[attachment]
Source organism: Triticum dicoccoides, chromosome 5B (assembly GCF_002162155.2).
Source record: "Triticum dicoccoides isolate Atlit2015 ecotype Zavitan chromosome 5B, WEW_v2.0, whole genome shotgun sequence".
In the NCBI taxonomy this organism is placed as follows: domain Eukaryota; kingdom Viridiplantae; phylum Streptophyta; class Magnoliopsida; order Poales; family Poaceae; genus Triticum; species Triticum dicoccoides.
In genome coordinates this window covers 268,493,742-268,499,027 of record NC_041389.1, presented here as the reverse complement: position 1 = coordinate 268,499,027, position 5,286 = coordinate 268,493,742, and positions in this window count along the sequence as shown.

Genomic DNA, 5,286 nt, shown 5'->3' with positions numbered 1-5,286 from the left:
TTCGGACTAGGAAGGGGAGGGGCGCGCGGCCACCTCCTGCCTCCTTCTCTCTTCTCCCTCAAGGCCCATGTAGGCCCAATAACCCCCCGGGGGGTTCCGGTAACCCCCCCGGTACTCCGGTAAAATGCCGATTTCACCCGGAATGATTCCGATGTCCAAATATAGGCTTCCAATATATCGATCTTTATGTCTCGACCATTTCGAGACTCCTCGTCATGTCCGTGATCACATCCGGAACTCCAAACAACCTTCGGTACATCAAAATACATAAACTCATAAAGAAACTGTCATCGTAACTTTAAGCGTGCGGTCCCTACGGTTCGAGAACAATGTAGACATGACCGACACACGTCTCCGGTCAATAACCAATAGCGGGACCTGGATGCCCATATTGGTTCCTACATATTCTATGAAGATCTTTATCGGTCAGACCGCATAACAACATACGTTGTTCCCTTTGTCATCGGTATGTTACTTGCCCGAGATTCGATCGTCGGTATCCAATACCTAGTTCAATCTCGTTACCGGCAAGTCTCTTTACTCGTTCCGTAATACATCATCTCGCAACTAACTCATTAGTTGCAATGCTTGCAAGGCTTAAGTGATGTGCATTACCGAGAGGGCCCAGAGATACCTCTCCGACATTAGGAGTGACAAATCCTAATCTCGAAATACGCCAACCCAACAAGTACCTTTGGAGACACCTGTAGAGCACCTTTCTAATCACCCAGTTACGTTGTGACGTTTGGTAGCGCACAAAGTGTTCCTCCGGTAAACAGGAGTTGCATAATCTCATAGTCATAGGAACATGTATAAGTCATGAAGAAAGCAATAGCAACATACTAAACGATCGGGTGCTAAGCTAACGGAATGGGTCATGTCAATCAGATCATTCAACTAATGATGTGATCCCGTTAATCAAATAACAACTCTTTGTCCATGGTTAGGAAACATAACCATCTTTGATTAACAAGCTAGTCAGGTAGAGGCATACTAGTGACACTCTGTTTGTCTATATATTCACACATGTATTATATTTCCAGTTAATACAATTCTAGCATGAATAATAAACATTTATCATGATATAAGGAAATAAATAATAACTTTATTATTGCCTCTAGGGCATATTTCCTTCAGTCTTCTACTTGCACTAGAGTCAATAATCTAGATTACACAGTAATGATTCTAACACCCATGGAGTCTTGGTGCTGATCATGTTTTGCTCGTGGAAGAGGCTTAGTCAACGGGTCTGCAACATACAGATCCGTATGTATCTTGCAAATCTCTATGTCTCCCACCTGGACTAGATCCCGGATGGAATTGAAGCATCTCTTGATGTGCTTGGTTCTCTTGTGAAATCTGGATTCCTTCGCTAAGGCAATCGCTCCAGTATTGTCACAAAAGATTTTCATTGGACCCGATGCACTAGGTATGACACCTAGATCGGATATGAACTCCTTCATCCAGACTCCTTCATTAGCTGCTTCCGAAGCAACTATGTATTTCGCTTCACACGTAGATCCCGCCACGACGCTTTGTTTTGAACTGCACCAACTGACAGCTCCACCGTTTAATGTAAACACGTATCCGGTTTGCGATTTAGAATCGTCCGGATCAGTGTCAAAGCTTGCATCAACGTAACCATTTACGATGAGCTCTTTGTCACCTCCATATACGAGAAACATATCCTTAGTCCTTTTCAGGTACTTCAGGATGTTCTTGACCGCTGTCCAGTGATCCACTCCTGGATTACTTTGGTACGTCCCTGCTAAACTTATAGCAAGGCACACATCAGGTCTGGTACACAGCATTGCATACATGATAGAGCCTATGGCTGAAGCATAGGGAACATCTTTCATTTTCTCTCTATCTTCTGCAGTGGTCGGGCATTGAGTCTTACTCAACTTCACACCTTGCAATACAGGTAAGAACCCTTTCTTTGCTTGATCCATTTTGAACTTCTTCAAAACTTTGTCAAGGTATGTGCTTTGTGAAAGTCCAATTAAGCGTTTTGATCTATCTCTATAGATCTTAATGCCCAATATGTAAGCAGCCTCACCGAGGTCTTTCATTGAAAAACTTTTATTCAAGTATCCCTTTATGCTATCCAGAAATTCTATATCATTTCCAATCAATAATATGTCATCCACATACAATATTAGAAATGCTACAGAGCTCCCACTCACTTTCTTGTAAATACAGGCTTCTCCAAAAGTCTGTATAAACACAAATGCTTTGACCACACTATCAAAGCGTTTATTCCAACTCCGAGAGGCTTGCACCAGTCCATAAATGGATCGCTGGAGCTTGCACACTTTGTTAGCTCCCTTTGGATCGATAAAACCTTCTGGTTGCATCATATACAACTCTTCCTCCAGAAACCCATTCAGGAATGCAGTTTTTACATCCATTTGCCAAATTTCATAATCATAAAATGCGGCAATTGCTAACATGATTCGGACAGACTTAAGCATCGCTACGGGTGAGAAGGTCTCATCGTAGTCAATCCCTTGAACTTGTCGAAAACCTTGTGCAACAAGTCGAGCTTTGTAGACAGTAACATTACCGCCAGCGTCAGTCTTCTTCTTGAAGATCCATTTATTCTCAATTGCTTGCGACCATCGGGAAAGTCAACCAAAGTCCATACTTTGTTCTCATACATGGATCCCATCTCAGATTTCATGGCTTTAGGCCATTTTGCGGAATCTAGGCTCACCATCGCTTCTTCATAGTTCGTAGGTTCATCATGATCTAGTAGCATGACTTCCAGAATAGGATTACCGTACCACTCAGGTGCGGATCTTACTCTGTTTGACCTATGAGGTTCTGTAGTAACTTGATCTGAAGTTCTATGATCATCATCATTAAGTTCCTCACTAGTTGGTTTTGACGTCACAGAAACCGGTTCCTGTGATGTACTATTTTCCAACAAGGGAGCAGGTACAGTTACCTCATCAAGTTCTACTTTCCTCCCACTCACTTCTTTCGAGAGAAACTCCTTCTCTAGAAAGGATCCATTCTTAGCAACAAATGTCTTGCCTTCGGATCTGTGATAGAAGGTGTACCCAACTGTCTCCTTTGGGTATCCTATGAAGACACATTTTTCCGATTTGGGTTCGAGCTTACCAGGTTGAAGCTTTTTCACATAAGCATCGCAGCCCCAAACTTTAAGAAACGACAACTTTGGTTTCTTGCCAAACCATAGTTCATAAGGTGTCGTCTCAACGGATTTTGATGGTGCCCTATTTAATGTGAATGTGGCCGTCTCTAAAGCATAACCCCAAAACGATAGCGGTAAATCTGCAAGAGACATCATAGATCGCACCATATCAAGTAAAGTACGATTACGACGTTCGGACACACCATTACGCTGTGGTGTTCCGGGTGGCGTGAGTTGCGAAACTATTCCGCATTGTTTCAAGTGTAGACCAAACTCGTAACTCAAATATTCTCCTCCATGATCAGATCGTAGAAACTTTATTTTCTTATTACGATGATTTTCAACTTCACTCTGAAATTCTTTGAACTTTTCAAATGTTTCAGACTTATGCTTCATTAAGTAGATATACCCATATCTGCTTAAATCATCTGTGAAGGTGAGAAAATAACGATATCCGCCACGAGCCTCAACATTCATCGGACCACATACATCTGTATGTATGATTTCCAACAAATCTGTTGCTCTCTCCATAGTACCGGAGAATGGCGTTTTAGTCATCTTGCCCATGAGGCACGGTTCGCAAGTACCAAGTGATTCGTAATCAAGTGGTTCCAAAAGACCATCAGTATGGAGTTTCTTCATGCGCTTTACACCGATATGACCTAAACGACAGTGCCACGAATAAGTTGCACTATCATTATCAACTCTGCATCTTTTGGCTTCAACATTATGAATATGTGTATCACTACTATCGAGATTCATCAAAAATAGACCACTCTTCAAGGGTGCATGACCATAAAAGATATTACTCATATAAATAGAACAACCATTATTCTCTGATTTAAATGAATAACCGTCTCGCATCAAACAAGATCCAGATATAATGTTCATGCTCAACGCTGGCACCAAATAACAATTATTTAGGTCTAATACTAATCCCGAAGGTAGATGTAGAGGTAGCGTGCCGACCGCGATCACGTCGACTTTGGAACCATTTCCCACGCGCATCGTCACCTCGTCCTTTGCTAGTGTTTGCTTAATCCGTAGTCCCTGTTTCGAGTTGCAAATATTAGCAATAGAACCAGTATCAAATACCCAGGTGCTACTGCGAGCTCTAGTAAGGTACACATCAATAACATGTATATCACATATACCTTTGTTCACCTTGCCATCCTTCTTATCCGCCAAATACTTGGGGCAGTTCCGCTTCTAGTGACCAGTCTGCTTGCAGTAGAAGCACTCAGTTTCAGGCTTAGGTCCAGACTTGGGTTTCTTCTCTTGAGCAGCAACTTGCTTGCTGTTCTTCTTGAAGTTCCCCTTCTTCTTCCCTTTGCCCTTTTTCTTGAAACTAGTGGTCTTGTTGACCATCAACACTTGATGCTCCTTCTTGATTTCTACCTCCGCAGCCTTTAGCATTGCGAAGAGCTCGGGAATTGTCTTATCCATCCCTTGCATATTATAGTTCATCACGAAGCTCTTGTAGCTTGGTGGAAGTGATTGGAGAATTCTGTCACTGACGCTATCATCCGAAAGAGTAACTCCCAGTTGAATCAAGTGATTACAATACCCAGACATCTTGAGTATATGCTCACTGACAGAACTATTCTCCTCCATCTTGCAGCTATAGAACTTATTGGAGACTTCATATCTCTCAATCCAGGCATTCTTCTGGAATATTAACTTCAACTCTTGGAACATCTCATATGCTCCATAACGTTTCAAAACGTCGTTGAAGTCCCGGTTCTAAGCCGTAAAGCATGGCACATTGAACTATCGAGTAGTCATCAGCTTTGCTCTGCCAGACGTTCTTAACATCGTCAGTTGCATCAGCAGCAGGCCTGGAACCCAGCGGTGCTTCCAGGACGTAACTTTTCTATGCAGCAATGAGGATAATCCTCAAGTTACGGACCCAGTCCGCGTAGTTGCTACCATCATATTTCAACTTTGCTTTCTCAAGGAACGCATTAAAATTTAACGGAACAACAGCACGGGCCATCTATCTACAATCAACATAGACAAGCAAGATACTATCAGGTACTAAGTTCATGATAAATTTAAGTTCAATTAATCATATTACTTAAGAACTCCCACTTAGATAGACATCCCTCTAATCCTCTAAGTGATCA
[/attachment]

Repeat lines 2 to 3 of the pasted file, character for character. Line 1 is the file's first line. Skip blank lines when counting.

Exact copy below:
Source record: "Triticum dicoccoides isolate Atlit2015 ecotype Zavitan chromosome 5B, WEW_v2.0, whole genome shotgun sequence".
In the NCBI taxonomy this organism is placed as follows: domain Eukaryota; kingdom Viridiplantae; phylum Streptophyta; class Magnoliopsida; order Poales; family Poaceae; genus Triticum; species Triticum dicoccoides.